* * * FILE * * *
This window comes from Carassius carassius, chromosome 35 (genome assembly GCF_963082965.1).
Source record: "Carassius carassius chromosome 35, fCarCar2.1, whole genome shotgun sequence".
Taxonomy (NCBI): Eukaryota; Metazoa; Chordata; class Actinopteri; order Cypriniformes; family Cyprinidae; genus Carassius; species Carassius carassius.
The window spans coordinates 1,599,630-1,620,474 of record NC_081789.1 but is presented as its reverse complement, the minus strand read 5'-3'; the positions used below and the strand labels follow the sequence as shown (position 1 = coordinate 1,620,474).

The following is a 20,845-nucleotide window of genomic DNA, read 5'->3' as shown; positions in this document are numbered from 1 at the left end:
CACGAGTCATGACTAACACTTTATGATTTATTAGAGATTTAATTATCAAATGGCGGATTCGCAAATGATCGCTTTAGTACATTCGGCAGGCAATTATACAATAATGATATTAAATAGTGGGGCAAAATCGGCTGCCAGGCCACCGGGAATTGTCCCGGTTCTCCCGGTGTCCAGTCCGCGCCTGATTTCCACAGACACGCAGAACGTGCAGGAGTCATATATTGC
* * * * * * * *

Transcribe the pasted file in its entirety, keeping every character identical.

This window comes from Carassius carassius, chromosome 35 (genome assembly GCF_963082965.1).
Source record: "Carassius carassius chromosome 35, fCarCar2.1, whole genome shotgun sequence".
Taxonomy (NCBI): Eukaryota; Metazoa; Chordata; class Actinopteri; order Cypriniformes; family Cyprinidae; genus Carassius; species Carassius carassius.
The window spans coordinates 1,599,630-1,620,474 of record NC_081789.1 but is presented as its reverse complement, the minus strand read 5'-3'; the positions used below and the strand labels follow the sequence as shown (position 1 = coordinate 1,620,474).

The following is a 20,845-nucleotide window of genomic DNA, read 5'->3' as shown; positions in this document are numbered from 1 at the left end:
CACGAGTCATGACTAACACTTTATGATTTATTAGAGATTTAATTATCAAATGGCGGATTCGCAAATGATCGCTTTAGTACATTCGGCAGGCAATTATACAATAATGATATTAAATAGTGGGGCAAAATCGGCTGCCAGGCCACCGGGAATTGTCCCGGTTCTCCCGGTGTCCAGTCCGCGCCTGATTTCCACAGACACGCAGAACGTGCAGGAGTCATATATTGC